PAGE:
Review: 2022 Volkswagen Santana 1.4 MPI M/T

Review: 2022 Volkswagen Santana 1.4 MPI M/T

Updated on June 23 2024

When someone mentions a European car, the first thing that would typically come to mind is a luxury vehicle. While these are the norm over in the Old Continent, having a European car for a daily driver here seems like a foreign idea. Perhaps that's because most of us grew up with Japanese cars.

Granted, there are non-Japanese cars that were often used as daily runabouts in the past. You have iconic models such as the Ford Escort (Ford Europe product, assembled locally), Holden Torana (Australia but assembled in the Philippines), and the Volkswagen Beetle. The only Western automaker at the moment still makes a significant impact here in terms of sales is Ford thanks to its SUVs and pick-ups.

But that isn't stopping Volkswagen from wanting to expand in the Philippines. When the German automaker returned to market about seven years ago, they had a full battalion of models to offer. However, some of these were not exactly within reach and fully loaded. Volkswagen rectified that by sourcing models from China. The result is much lower prices and a model called the Santana.

The Santana has been Volkswagen's bestseller in China for years. It was also the car that cemented VW's hold and legacy in the Chinese market. It's also been on sale here for quite some time, and we're here to tell you it's an underrated gem, especially when you're considering one used.

But first, the design, and it's not exactly a standout to put it bluntly. In base model form, it even rides on skinny tires and steel rims. On the flipside, the Santana is not what one would call ugly, either. The look is similar to that from the rest of the Volkswagen line-up. It might not stand out from the crowd, but at least you know it's a Volkswagen. The design is clean, simple, and uncluttered. It won't look dated as soon as newer models arrive. If you're curious, the doors give a nice, solid thump when you close it, just like a European car. You wouldn't call it “lata” or “manipis”.

What we have here is the 1.4 MPI M/T, the least expensive variant in the Santana range. It may look basic on the outside, but it's decently equipped inside, especially for the price. How much is it, you ask? We'll get to that later but it comes standard with a comprehensive infotainment system that includes mobile phone mirroring, Waze, and even vehicle information. It also has a subwoofer courtesy of Blaupunkt.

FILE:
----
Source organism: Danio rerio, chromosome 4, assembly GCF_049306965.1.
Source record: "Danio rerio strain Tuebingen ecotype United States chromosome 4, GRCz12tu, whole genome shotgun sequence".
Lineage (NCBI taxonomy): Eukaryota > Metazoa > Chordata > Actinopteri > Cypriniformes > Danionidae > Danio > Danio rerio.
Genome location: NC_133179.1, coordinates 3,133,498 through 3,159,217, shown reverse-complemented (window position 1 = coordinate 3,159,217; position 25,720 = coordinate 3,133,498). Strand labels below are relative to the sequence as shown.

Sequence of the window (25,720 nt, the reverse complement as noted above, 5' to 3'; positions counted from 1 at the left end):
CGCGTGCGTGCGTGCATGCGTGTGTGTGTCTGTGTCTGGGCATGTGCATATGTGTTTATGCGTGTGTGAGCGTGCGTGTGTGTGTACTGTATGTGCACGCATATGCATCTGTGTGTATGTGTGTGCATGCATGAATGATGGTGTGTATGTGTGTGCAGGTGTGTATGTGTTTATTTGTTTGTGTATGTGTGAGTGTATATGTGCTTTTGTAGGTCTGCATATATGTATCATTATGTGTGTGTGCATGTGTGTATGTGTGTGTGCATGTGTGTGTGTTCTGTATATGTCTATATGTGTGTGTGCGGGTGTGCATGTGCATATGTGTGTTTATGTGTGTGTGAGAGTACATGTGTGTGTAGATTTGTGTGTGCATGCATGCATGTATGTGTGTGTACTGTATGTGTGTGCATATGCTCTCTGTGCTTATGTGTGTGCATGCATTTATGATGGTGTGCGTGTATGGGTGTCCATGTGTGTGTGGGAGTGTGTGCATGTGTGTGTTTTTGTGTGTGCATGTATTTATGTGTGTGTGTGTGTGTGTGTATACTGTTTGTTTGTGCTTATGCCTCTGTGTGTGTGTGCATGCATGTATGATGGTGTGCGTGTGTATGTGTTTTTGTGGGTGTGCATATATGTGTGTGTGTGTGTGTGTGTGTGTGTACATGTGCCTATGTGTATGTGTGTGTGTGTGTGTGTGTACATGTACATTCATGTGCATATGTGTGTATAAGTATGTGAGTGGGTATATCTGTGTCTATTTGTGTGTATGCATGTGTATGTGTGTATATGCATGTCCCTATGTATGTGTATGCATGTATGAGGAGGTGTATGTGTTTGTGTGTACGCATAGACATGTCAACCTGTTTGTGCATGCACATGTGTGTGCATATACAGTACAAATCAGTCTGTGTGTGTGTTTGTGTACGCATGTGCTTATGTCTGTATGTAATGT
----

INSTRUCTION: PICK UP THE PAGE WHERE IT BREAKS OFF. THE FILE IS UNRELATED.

As for interior accommodations, the front seats offer a good amount of support for the lower back. The bolters are thick and secure you in place. Best of all, the door arm rests are one of the biggest in its class. However, there are some things for improvement, namely rear seat accommodations. It's not tight at the back, but legroom is less than comparable Japanese models, particularly the Suzuki Ciaz and Honda City. We'd also appreciate if the base model came with a center arm rest, grab handles, and a more comprehensive multi-information display.  It does make up for it by having adjustable headrests, a rarity in this segment. The large trunk also makes up for the lesser legroom inside. If you need even more space, the Santana GTS wagon/hatchback is also available.

Performance is delivered by a 1.4-liter engine with 90 PS and 132 Nm of torque. The transmission is a five-speed manual, but a six-speed automatic is also available if you choose the 1.5-liter model. If you go for the bigger engine, that one produces 110 PS and 150 Nm of torque.

Around city streets, there is enough power to pull its own weight, but out on the highway, you feel the extra kilograms due to what could be thicker steel. That's not to say it's slow but you will have to rev the engine a little higher to get more out of it. The 1.4-liter also needs the extra revs when you're going uphill. Because of its long gearing, you will need to downshift.

Speaking of shifting, the clutch action is light with a high biting point. First-time manual drivers don't have to be afraid because it's forgiving and resists stalling as much as it can. The gear lever is short with precise throws, giving you more confidence behind the wheel. As a starter car, the Santana isn't intimidating to drive at all.

The Volkswagen Santana's ride is commendable as well. Despite its size, it's one of the most comfortable cars in its class. For a car in this segment, it's smooth and irons out the bumps almost as well as larger sedans. If anything, it shows that Volkswagen knows how to tune suspension systems, regardless where the model is built. As for handling, it can be engaging thanks to a steering rack that provides feedback. While it's not comparable to a sports car, it's good for its class. Not only that, it can take on winding roads with no issue. Perhaps the only limiting factor here are the tires and the lack of stability control. Stability control is available in the higher-spec models.

Now for the subject of price and it's pretty good value. At the moment, Volkswagen is offering the entry-level Santana for PHP 550,000. That means you get a larger sedan for the price of a subcompact hatchback. If you prefer the automatic version, that one is down to PHP 735,000, still lower than most of its competition. Volkswagen means people's car. With pricing like that, it's also the people's Volkswagen, whether it's new or second-hand.

As for used pricing, it can be as low as PHP 325,000 up to PHP 450,000. And if you're looking for a second-hand Volkswagen, shop with us at Automart.ph! Because of the value proposition, these cars get snapped up quickly so buy yours today!